Day 18: Immediate Opportunity then
Ha! Of course...as soon as I put befriending failure amidst a history of performative perfectionism, I receive an immediate opportunity to practice it. AM publication instead of PM. A blog-post too early for what I had planned. Shaking my head... SO like the Universe--immediate, responsive, bemused. I was wondering what tomorrow's post might be about.
I remember a quip my father offered me several years back, when I was lamenting the shift in my life from classroom teaching into online stewardship of teaching-learning. Not one of my colleagues nor I were trained in online teaching or in savvy digital andra/pedagogy in our doctoral work. The movement into online formation groups that I shepherded--under duress, with no real option to refuse--was trying. I realized that in order to do this work really well--by which I mean with a similarly-deep connection to students that I was accustomed to from extensive formal and informal times in shared physical presencing--it would require well over 80 hours of work a week. Responding to posts, making connections across distance with phone, email, and Google-hangouts (at the time)...all while developing the next module of whatever coursework required that week. "It's absolutely impossible, Dad," I bemoaned over coffee. "Well," he said with a rather impish grin, "You need to develop a better relationship to incompetence then!" We laughed.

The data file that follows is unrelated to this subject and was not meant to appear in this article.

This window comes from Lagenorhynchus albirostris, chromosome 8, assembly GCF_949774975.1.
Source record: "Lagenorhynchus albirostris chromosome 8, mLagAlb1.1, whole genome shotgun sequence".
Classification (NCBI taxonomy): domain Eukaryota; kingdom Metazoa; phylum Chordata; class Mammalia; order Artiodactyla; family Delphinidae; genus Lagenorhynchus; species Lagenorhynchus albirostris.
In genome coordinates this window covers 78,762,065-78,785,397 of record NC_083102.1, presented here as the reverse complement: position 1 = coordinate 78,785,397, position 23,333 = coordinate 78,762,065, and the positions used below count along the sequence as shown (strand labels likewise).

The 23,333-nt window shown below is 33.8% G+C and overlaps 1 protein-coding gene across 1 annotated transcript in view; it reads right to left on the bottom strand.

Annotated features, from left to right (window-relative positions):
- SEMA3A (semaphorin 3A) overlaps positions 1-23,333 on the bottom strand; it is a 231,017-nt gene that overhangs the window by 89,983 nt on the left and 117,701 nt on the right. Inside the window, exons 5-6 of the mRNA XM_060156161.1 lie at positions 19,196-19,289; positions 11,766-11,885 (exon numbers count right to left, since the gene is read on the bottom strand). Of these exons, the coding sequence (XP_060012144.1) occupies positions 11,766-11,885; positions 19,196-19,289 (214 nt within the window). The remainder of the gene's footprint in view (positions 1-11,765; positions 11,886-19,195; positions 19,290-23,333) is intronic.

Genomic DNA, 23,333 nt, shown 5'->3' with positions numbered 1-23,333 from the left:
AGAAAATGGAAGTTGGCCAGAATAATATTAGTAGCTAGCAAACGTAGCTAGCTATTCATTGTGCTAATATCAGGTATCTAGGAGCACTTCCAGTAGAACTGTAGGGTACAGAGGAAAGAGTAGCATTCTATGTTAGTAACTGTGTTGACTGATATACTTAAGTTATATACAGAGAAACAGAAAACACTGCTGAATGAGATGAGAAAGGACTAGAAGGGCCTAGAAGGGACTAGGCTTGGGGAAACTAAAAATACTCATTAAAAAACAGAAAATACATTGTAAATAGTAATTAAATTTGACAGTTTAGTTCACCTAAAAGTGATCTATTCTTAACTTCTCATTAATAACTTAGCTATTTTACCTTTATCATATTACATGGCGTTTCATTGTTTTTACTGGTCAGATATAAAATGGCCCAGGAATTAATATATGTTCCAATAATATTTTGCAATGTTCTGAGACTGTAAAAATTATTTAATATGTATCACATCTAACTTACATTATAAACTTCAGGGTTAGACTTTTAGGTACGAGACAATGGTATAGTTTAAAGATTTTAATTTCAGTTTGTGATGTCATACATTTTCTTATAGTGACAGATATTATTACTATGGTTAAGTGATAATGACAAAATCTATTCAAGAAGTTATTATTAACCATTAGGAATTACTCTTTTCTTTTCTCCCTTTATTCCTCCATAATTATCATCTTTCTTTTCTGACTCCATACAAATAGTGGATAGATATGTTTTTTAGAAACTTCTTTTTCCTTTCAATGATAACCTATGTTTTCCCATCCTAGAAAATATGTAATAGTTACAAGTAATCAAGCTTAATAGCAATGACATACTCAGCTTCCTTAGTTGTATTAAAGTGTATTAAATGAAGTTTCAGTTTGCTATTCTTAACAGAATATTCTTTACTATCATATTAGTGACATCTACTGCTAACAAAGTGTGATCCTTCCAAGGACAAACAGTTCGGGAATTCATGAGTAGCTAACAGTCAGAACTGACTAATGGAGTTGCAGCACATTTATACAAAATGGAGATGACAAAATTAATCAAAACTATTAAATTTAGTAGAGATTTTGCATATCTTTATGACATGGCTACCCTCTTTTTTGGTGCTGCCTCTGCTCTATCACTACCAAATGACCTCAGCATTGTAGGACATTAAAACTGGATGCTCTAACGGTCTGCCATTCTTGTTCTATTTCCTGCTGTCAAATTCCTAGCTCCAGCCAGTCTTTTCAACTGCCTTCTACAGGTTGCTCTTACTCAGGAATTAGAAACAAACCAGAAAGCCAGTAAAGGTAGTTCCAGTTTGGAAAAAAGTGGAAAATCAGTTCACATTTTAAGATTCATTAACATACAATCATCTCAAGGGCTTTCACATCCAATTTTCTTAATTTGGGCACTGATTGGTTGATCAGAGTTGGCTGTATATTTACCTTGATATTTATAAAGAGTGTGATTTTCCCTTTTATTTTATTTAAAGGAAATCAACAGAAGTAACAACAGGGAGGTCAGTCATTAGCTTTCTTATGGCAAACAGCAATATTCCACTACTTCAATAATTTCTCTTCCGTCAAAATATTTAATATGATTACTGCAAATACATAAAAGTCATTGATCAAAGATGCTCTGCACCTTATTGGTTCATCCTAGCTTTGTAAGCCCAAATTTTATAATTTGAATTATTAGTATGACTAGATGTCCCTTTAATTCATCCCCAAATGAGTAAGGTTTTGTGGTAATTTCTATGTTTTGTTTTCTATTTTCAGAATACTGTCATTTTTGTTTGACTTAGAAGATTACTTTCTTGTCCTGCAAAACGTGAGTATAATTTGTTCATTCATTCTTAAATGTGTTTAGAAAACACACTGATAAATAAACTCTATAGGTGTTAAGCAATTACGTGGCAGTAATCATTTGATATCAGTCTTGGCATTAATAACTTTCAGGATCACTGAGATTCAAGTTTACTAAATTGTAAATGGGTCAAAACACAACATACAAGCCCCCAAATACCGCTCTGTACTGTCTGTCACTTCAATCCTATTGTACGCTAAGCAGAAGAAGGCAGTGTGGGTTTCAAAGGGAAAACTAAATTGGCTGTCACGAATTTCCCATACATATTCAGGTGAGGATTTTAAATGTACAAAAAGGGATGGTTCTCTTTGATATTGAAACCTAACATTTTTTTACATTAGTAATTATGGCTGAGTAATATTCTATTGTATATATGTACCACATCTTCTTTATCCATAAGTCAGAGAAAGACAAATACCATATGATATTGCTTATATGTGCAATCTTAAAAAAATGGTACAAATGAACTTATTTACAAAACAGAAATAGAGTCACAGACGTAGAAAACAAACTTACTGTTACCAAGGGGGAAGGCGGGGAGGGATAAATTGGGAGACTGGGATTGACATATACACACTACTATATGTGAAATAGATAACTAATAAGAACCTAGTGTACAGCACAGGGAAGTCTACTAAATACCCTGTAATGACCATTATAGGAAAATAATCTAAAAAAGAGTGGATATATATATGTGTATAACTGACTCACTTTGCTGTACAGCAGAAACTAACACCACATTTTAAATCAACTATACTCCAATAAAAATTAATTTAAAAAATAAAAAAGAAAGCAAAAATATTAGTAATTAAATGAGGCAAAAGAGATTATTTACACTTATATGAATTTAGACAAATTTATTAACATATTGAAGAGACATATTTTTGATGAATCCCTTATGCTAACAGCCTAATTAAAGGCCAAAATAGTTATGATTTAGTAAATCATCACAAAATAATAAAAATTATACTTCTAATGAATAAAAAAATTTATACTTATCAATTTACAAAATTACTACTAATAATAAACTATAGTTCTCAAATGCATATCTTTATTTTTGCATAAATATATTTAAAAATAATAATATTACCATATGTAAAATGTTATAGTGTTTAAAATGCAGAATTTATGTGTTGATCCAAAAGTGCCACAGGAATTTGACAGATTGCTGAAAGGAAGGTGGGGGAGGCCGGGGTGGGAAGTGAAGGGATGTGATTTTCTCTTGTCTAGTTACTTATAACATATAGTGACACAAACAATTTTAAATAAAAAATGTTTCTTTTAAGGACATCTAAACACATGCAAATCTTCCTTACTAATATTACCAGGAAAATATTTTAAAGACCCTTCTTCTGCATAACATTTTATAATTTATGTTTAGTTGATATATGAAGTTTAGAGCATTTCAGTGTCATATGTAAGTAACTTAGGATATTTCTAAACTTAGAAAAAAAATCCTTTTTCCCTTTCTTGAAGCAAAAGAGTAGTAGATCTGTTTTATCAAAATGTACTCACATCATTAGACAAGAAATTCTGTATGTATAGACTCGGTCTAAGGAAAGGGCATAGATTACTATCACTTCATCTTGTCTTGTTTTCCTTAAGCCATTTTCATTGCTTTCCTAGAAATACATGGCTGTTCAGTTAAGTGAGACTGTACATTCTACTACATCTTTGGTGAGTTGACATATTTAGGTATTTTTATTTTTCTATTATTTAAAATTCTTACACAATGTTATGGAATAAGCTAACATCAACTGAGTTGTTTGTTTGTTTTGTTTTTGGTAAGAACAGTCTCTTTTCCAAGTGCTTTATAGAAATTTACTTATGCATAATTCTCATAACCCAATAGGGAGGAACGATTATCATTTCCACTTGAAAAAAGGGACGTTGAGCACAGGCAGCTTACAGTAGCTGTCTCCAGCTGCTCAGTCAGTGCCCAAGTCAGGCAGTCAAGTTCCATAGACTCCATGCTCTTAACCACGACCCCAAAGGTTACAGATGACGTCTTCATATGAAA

And so I proceeded... It has been a rather predictable journey of costs and benefits, discerned along the way, but I relish my incompetence, in some things today.
My work is vastly different than I ever imagined it would be. It took a lot of grieving and then imagination & courage to craft a way to be a seminary professor online AND to allow my primarily relational gifts to sing. Women Writing for (a) Change was instrumental in that, for one. Holding contemplative spaces for women writers twice a week for nearly 8 years allowed me to be in a community as it formed, was birthed. But I also developed a new relationship with 'perceived incompetence' that has allowed me to flourish in what I actually LOVE to do.
I'm not sure how competent of an online instructor I actually am, but I am good enough. The learning objectives on the syllabus get met, and my life is rich in other activities I love, even am gifted in.
The organs of perception within my profession--scholarship, publications, speaking events, etc.--would see a tenured seminary professor who is not making contributions to her discipline, perhaps not even to her institution. I don't worry about academic publishing anymore, nor do i spin my wheels about institutional politics--particularly UMC ones right now. These are my chosen incompetences, for the sake of competencies and contributions I can make with the gifts I do have.
In a weird twist of fate, I've grown exquisitely proud of what a poor academic I've become. Befriending failure here feels ironic and faithful. Dancing with incompetence is a free-form artistry I'd never have learned, but for my little (big) seminary. Maybe befriending failure will be more interesting and delightful than I once thought.